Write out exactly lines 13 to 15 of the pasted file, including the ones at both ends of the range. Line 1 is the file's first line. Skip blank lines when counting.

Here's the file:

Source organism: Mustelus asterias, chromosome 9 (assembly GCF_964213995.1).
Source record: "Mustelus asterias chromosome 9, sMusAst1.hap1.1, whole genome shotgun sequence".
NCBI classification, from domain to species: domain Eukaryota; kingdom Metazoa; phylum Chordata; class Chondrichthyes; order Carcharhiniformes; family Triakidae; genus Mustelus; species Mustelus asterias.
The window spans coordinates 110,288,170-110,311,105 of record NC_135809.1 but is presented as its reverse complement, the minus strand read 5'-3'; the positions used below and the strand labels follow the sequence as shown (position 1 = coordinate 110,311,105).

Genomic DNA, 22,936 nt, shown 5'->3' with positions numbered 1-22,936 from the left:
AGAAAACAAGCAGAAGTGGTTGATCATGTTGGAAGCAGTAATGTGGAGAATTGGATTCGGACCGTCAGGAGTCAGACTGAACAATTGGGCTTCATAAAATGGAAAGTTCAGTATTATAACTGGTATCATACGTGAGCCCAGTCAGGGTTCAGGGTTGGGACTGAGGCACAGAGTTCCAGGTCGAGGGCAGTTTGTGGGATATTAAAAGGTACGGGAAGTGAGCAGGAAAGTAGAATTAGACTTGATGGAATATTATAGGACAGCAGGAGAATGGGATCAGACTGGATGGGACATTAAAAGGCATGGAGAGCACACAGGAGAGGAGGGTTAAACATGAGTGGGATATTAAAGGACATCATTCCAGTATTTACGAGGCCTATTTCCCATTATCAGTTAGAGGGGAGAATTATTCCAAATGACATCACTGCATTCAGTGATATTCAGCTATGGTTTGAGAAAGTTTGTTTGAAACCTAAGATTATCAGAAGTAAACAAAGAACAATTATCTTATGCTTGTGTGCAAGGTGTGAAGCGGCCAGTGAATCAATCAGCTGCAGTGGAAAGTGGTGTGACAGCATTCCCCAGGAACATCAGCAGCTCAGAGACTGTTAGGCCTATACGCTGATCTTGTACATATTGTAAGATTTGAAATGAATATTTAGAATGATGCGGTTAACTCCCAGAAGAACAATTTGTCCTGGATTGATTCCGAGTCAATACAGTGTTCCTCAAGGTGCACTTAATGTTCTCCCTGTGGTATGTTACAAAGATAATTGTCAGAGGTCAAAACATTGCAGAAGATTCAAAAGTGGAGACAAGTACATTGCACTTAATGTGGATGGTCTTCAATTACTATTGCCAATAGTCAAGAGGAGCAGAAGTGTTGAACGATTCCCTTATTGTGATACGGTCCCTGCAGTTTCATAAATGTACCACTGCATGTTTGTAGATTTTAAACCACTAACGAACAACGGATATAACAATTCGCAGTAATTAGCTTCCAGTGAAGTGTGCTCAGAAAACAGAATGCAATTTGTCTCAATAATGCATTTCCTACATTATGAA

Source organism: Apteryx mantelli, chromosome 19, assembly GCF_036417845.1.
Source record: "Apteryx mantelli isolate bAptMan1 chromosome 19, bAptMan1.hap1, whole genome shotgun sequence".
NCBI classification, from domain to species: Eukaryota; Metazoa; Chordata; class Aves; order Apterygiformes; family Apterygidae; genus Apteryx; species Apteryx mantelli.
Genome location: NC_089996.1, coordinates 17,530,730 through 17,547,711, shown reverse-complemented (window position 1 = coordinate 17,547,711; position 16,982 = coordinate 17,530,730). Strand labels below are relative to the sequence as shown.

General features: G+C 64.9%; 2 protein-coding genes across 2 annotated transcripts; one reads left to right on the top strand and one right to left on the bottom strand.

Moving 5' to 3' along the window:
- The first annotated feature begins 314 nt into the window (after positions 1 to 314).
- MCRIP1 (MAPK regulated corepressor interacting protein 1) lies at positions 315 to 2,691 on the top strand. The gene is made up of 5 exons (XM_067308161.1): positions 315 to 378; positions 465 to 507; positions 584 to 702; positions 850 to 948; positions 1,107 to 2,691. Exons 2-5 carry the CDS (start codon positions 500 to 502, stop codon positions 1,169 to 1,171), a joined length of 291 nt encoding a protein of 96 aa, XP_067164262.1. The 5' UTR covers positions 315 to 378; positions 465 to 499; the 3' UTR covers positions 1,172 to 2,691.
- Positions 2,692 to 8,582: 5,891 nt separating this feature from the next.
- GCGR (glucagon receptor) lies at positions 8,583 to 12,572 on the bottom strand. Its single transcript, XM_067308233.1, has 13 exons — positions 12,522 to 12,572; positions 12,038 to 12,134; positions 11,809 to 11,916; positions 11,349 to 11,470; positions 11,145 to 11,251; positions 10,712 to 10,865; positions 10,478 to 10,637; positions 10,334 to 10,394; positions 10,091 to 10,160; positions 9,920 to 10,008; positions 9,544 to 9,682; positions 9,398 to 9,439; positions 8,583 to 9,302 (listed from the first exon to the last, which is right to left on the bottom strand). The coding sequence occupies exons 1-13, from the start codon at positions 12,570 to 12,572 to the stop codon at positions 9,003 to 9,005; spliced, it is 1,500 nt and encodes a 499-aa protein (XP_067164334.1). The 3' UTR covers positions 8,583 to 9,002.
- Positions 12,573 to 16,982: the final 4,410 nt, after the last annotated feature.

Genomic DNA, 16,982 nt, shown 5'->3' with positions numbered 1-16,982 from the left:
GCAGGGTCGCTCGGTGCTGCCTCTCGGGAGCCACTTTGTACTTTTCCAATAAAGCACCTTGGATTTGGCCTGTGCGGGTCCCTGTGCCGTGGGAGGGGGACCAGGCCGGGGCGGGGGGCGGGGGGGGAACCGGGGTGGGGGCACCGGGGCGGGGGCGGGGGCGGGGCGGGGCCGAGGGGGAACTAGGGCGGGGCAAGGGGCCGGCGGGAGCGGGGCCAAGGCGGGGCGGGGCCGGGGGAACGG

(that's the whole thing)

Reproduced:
- The first annotated feature begins 314 nt into the window (after positions 1 to 314).
- MCRIP1 (MAPK regulated corepressor interacting protein 1) lies at positions 315 to 2,691 on the top strand. The gene is made up of 5 exons (XM_067308161.1): positions 315 to 378; positions 465 to 507; positions 584 to 702; positions 850 to 948; positions 1,107 to 2,691. Exons 2-5 carry the CDS (start codon positions 500 to 502, stop codon positions 1,169 to 1,171), a joined length of 291 nt encoding a protein of 96 aa, XP_067164262.1. The 5' UTR covers positions 315 to 378; positions 465 to 499; the 3' UTR covers positions 1,172 to 2,691.
- Positions 2,692 to 8,582: 5,891 nt separating this feature from the next.